Crítica, Revista Hispanoamericana de Filosofía, Volume 19, number 56, agosto 1987
Formulaciones del segundo principio
de la termodinámica
[]
Julián Garrido Garrido
Facultad de Ciencias
Departamento de Filosofía
Universidad de Granada
Abstract: The second principle is usually considered as an axiom of Classical
Equilibrium Thermodynamics (CET), but there are different
versions of that law and the deductive relations between them are
not immediately evident. That is so because the formulations were
given in distinct epochs using very heterogeneous concepts, from
the “mechanist" language before the stable construction of CET
until the properly theoretical language of systems and states.
The versions of KelvinPlanck (KP), Clausius (C1) and Carnot
(Ca) preceded the concept of entropy. That emerged tied to the
formulation of the second principle given by classical entropy (SC):
ΔS ≥ Σ1 ∫ dQ1/T1 (where the 1s are the systems that interchange
heat with the system that varies its entropy, its heat surroundings).
The law of increasing entropy (AS), that of potential
entropy (PS) and the statemet of Carathéodory (Cth) are postentropic
formulations of the second principle. From another point
of view, the expressions KP, C1, Ca, SC and Cth can be classified as
belonging to the classical developments of the theory, and the law
PS as a member of the Gibbsian representations. Formulation AS
could be considered as above this second clasification, since from
this study it follows that it constitutes the most powerful version
of the second principle, which permits the deduction equally of the
Gibbsian expression (PS) as the classical ones (first SC, and on
that basis the remaining four, which are more specific).
The deductive tree of such diverse laws can only be realized after
a systematic analysis of the basic concepts of CET, which permits a
homogeneous reformulation of them all. For that task the genetic,
historical and intuitive point of view should be left aside so as
to adopt a purely axiomaticdeductive point of view. The results
of my formulation of CET, Garrido (19831986), realized following
the axiomatic focus designed by Bunge (1967) for factual theories,
have been used in this previous conceptual analysis. On the other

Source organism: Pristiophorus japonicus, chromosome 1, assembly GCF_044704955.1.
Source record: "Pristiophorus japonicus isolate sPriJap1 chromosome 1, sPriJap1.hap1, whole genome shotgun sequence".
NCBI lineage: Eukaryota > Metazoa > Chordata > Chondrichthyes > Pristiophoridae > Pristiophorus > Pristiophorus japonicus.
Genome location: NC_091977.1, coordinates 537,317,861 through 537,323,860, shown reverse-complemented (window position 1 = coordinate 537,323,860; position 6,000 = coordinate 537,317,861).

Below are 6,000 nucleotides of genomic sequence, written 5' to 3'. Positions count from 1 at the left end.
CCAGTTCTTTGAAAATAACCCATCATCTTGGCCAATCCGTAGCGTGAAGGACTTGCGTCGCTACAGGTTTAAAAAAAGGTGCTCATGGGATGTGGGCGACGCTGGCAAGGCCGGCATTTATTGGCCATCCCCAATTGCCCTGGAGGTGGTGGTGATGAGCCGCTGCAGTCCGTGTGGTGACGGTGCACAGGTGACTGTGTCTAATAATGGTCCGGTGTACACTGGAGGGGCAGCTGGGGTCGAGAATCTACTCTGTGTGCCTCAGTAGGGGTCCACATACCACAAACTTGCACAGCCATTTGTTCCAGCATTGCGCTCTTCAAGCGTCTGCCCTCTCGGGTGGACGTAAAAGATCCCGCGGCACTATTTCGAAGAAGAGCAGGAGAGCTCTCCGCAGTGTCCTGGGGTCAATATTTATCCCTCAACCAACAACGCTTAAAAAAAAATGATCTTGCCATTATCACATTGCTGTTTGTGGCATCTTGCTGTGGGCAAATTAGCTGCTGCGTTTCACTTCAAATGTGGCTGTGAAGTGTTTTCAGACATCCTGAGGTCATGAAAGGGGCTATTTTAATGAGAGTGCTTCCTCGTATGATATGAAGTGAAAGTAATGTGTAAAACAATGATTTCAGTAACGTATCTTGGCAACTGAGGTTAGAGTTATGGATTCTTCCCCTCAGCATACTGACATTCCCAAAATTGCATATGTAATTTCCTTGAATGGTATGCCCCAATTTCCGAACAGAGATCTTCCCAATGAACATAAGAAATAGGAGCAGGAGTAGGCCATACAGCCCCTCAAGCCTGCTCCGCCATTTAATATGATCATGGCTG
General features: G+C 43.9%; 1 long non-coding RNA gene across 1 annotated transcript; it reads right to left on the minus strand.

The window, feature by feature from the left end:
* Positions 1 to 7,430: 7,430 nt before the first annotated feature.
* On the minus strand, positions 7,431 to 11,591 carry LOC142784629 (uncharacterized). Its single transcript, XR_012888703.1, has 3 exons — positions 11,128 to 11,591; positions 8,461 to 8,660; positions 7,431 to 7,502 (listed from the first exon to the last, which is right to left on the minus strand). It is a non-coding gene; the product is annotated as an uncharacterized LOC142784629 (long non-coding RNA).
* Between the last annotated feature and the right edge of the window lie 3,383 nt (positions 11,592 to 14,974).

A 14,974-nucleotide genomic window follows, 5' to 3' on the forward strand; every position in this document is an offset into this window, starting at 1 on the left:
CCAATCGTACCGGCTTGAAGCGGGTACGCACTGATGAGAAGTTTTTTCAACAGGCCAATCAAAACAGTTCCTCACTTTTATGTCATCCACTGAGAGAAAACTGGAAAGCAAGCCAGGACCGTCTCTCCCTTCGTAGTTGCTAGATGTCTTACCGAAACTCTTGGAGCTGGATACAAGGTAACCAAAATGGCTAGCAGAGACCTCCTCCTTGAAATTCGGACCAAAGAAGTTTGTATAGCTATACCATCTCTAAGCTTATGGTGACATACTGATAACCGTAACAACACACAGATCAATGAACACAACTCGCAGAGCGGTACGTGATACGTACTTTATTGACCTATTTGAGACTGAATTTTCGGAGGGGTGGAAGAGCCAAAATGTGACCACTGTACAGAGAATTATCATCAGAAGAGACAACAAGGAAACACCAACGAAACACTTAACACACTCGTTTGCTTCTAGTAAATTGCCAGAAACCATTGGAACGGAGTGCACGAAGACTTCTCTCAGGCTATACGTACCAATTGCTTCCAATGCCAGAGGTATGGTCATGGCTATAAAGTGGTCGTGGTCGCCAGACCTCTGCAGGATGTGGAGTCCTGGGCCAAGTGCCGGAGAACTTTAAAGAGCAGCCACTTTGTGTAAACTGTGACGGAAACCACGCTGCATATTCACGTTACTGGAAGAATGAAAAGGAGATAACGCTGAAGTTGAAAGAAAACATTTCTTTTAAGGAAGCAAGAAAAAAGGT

hand, the deductive tree of the formuIations of the second principle
constructed here has as effect a modification, small but interesting,
of the axiomatic base for my proposal for CET: in my previous
work I considered the laws SC and AS strictly equivalent and as
such interchangeable as axioms, and I had chosen precisely SC for
that purpose. Now, as l argue here in detail, I have confirmed that
AS is more general than SC and so should be the formulation of
the second principle that appears as an axiom of the theory.
Amongst the basic concepts of the domain of reference of the
laws of this theory which are used here, the strangest is that of
pseudoequilibrium (the state of those systems which are not in
equilibrium, but whose subsystems are). In the usual statements
of the theory this concept at times appears explicitly and with
varying denominations (system with internal constraints, internally
constrained system, etc.), and on many occasions appears
in an implicit way, with no proper name (the term equilibrium is
frequently used in a wide sense, covering pseudoequilibrium, but
that ambiguity is a source of confusion and obscurity). Here a general
and exact definition of this concept is presented and, aboye all,
is systematically used, greatly easing the theoretical and homogeneous
formulation of versions of the second principle, in particular
that of the law of increasing entropy:
(AS) For any isolated system, between two instants in which it is in a state of equilibrium or pseudoequilibrium: ΔS ≥ 0, yielding
identity when in all the intermediate instants the system maintains
itself in equilibrium or pseudoequilibrium.
Even if this law is the most powerful expression of the second
principle, it is not sufficient for the deduction of the remaining versions.
It is also necessary to consider other axioma of CET, such as
the first principle, the law of heat, and the postulate of isolation
and equilibrium. Nevertheless, even if they are not exclusively theorems
of AS, they can still be considered as (weak) formulations
of the second principle, That is due to the fact that what is most
peculiar about them, inequality, is deductively inherited from AS
(the only axiom of the theory that contains it).
Keywords:
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